Tired Engine?

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  #1  
Old 08-15-10, 04:35 PM
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Tired Engine?

I have had a 1979 century 3000 for 15 years. It had been idling rough and got worse so that it would idle in neutral, but when the engine got hot it (water temp 150......hot meaning letting the boat idle in gear 15 minutes or so. then it would die.
I went through a litany of diagnostics, some I did, some the marine mechanic did. After all is done, it still idles smooth when "cold" ie. 15 minutes or so, then it wont idle in gear and stalls out after the engine is run in gear for a while. The mechanic said the engine is old and tired. he explained that it wasn't getting enough air sucked through the carb.

This is a 1979 305 chevy v8 with a 228 mercruiser set up.

Parts replaced:

remanufact. carb (rochester quadrajet)
fuel pump
points, plugs, condenser (twice), coil, fuel separator/filter, carb fuel filter.

timing checked, dwell, pt gap, interupter switch checked, resistor wire checked by puting 12 volt to coil, carb adjusted,
compression is about 150 or better in each cyliner, plugs burn clean, and the engine uses little oil. it seems to have good power when pushed and runs well at 4200 rpm.

after all this it will idle fine a few minutes then get a little rough and if in gear, just stall. it immediately starts back up.

Question (finally) are we missing something?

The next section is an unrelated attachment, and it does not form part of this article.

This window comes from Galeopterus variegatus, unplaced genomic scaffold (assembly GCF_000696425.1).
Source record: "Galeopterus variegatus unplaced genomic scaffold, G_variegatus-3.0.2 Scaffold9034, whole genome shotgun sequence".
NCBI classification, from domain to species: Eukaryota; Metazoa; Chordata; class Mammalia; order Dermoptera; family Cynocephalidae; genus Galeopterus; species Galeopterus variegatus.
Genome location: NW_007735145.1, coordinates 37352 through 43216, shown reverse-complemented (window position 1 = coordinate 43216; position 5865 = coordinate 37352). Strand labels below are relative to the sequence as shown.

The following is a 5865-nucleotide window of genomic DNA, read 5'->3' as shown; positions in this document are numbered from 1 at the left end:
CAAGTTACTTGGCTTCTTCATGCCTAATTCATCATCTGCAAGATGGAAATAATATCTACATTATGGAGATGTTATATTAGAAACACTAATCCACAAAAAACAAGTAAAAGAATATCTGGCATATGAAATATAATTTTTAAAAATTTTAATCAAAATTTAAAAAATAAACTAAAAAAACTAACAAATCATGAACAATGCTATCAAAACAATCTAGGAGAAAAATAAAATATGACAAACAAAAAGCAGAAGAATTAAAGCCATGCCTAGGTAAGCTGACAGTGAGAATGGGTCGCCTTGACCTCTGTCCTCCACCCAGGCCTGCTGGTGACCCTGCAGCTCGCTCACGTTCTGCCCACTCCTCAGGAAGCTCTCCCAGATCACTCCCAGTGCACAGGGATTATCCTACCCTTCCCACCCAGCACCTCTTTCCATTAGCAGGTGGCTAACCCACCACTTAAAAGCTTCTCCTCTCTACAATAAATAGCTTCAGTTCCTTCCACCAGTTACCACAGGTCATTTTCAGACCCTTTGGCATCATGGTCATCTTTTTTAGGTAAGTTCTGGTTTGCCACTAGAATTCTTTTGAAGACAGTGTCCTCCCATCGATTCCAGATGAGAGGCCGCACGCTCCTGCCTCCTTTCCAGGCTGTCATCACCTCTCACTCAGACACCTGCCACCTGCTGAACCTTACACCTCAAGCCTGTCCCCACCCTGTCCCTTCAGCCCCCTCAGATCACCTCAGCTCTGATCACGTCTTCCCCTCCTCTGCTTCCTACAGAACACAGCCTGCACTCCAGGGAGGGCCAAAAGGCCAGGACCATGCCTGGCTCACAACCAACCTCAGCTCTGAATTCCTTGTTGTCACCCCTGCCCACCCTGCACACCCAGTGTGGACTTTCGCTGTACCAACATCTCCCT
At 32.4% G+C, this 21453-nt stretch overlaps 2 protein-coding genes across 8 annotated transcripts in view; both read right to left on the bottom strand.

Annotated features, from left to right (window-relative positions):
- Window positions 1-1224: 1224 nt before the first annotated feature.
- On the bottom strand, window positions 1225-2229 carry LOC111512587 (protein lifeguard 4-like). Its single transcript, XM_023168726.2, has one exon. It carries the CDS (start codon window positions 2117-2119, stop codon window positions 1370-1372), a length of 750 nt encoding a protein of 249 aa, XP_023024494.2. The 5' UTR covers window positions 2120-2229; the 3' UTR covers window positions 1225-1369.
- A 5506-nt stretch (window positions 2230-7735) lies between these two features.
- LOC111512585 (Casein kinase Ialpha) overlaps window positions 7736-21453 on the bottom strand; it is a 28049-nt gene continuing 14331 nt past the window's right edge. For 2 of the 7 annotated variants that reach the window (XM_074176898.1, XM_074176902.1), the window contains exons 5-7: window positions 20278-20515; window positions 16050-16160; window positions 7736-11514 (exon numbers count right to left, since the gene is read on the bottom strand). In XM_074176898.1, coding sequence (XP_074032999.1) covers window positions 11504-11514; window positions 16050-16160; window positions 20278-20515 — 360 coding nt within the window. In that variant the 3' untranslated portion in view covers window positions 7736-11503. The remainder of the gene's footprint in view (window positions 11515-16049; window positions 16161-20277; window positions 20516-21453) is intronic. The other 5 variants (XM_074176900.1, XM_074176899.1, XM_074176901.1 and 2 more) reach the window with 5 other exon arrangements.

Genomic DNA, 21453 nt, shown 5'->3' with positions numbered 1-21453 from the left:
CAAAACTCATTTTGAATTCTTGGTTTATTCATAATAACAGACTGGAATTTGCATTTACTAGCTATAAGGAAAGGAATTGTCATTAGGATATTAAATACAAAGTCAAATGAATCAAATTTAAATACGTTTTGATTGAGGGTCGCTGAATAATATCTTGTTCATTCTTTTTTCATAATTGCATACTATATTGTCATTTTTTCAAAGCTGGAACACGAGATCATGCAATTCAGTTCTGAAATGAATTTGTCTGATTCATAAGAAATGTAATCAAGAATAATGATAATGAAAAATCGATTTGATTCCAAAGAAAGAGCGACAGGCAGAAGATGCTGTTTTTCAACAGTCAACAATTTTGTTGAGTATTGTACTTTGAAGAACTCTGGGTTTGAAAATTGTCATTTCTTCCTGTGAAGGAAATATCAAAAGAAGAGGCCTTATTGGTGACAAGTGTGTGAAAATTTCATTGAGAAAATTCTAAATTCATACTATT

any help appreciated.....Ed
 
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  #2  
Old 08-15-10, 06:23 PM
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You say the carb was adjusted. Did this include the idle mixture? An engine w/ that good of compression and all the parts that have been replaced shouldn't stall at idle unless the idle mixture screws are turned in just a tad too far. From your description of everything I don't think the engine is old and tired. Maybe the mechanic is tired of working on it!! If the idle mixture isn't the problem then quite possibly you have a vacuum leak somewhere on the intake manifold, and yes, it can be on the underside of the intake, that opens up when the engine reaches a specific temp. If it has one, has anyone tried changing the PCV valve?
JMHO,
Mike
 
  #3  
Old 08-15-10, 06:35 PM
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I thought he might be tired of my boat, but the guy was conscientous. I asked about vacuum leaks. Apparently he searched for leaks with ether around the carb area....dont know if he checked after it started acting up, but I can ask.

Also, no pcv valves, just straight hoses from each valve cover to the flame arrestor. He tried to adjust the idle mixture screws but said it didnt help. I might try that again myself tomorrow.

How would you detect a vacuum leak on the underside of the intake manifold?
 
  #4  
Old 08-16-10, 06:20 PM
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Originally Posted by 84EdH View Post

How would you detect a vacuum leak on the underside of the intake manifold?
Only way I know is to change the gaskets after you've tested for vacuum leaks everywhere else. Did he try spraying under the carb and along each side where the intake bolts to the heads while the engine is running rough? If it's running smooth you won't find the leak.